The Hand-made Delirium of Figuras Pubicas

This is the best item to hit my inbox all week, so if you’re planning on sending me something tomorrow, hold out for Monday: You cannot top this. Chilean architect Felipe de Ferrari and designer Francisco Jordán are the co-founders of a toy store and art project called Figuras Púbicas. While I don’t speak Spanish, I’m pretty sure that translates to “pubic figures”. (Suck it, Rosetta Stone!)

Figuras Púbicas makes “hand-made delirium” out of recycled toys. As you watch the videos embedded here, you will come to understand that a truer description was never written. This is hand-made delirium. Oh, I stand corrected. On their website, they refer to their toys as “perfect gifts for very precise situations.” [I dream of such genius taglines!] While this phrase can be said of many designer toys, it would be the epitome of a “very precise situation” that merits a swastika-wearing black babydoll wearing bunny ears and simultaneously sodomizing Winnie the Pooh. Someone out there knows the perfect person for this piece, and if it’s you, grab €100.00 and pull the trigger here. But wait! There’s more!

Using such forgotten objects as old Sesame Street and Disney toys, De Ferrari and Jordán parody politics, trends, TV and current events. Some pieces are provocative, like “Daddy Junkie” which portrays Mickey Mouse as a pill-pushing pimp. Others, like “Dolce and Banana” are just playful puns. Then there are those that are a combination of tongue-in-cheek and NSFW. The majority of the toys fall into this last category, and that’s why they’re called Figuras Púbicas.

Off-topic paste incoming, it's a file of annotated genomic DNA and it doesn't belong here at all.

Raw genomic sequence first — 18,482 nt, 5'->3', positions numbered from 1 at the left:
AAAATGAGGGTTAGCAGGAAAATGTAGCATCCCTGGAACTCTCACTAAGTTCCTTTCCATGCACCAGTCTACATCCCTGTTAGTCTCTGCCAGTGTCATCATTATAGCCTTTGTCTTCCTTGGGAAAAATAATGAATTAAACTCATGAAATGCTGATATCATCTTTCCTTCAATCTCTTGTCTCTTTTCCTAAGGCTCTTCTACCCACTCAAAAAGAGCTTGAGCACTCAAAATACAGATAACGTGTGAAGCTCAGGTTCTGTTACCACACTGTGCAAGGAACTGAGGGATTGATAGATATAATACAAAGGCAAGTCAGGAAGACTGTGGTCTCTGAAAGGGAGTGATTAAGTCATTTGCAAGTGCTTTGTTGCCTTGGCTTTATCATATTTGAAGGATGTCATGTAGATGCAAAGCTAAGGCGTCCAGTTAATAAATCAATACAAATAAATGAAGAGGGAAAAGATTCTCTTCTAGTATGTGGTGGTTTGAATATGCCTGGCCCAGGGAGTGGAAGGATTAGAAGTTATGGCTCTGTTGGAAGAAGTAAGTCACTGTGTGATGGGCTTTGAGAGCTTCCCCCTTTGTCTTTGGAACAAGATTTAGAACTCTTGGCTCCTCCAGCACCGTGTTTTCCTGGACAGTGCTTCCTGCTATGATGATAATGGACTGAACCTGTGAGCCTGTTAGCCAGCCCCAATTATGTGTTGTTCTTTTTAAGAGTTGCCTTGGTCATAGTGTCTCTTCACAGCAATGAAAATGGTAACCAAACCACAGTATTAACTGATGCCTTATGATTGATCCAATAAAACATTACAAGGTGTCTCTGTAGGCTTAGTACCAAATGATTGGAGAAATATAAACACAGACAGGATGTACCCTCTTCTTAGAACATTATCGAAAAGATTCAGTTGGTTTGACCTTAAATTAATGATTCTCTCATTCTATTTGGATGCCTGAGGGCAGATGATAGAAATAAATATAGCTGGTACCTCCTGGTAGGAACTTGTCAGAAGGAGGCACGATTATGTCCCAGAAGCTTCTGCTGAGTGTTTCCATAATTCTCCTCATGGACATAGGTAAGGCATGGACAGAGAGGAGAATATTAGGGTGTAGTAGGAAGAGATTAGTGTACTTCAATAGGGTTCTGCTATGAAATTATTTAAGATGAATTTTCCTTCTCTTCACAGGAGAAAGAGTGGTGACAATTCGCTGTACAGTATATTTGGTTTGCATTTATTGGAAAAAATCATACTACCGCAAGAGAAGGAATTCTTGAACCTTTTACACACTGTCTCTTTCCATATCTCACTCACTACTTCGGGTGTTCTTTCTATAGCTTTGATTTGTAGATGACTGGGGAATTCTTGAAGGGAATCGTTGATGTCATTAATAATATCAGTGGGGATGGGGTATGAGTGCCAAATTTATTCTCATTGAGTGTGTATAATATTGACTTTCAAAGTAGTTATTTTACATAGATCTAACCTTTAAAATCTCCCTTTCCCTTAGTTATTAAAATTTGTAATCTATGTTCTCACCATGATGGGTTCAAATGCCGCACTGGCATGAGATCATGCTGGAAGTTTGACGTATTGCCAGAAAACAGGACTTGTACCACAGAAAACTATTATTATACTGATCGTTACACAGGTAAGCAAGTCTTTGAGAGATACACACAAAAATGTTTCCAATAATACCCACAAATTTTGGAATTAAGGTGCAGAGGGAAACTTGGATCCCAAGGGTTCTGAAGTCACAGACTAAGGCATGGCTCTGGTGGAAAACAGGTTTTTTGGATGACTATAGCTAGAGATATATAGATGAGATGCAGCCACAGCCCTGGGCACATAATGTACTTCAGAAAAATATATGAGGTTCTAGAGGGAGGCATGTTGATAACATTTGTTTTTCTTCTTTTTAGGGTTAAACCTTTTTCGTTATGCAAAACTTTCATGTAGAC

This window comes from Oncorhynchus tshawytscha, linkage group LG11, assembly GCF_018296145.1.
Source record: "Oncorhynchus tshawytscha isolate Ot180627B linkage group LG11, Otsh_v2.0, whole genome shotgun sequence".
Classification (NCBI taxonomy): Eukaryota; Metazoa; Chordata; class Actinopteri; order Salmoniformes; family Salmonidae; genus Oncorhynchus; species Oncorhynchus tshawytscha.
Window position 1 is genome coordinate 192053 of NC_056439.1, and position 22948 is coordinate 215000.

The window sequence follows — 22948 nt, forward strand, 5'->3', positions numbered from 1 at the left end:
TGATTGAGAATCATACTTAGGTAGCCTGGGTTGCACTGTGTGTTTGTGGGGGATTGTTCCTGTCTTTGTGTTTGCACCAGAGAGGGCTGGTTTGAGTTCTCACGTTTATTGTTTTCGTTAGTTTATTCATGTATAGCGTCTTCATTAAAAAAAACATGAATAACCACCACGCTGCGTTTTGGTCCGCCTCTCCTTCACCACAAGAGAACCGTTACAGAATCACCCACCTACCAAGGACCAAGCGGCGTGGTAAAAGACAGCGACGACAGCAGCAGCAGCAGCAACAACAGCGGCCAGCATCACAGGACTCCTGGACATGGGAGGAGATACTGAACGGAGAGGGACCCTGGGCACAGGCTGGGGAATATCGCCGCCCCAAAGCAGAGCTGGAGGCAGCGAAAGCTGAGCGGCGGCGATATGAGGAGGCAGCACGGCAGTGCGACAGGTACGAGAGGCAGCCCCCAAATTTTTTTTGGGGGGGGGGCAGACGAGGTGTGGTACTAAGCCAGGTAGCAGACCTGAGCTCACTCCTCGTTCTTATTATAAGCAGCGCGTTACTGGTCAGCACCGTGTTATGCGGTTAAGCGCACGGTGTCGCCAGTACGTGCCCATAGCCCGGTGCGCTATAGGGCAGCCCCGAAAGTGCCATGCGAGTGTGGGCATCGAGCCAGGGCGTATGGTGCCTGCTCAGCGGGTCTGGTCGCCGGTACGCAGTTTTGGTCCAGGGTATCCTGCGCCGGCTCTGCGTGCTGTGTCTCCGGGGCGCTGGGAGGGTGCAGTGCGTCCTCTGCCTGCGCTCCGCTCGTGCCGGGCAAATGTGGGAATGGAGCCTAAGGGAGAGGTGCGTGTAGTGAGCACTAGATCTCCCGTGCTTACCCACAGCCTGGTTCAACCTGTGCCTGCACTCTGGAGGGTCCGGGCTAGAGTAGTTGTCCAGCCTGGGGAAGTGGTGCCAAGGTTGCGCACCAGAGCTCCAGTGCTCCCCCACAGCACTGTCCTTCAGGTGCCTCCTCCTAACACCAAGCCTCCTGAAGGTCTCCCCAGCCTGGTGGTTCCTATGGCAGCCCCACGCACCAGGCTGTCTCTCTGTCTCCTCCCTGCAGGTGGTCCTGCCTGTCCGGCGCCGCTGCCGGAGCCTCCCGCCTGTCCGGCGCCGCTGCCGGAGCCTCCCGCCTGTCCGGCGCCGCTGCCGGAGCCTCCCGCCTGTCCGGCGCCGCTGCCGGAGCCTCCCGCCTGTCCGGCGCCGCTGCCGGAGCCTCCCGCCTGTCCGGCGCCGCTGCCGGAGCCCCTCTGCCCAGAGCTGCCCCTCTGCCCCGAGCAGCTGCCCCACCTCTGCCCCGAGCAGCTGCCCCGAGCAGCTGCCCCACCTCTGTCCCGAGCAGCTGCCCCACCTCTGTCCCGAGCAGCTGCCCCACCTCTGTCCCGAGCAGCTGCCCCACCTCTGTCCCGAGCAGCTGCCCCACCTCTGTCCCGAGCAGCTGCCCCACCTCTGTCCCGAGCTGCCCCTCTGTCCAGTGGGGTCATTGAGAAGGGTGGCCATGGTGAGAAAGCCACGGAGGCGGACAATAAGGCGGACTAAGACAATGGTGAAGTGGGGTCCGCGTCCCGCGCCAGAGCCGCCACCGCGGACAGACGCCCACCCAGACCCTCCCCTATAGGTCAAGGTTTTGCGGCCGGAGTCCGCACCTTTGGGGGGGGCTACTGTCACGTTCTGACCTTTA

This is proof that you can, in fact, make silly, ugly art which some people find offensive, others find hilarious, and yet there is a point to it all. [Unlike this, as a comparison, which is just tasteless and pointless.] If you enjoy the films of John Waters, I suspect you are getting a kick out of these toys. I know I am. It scrambled all my algorithms and reset my brainwaves. I’m ready for another day. Figuras Púbicas currently split their time between Paris and Sao Paulo, both amazing cities for art and ideas. I hope they keep in touch.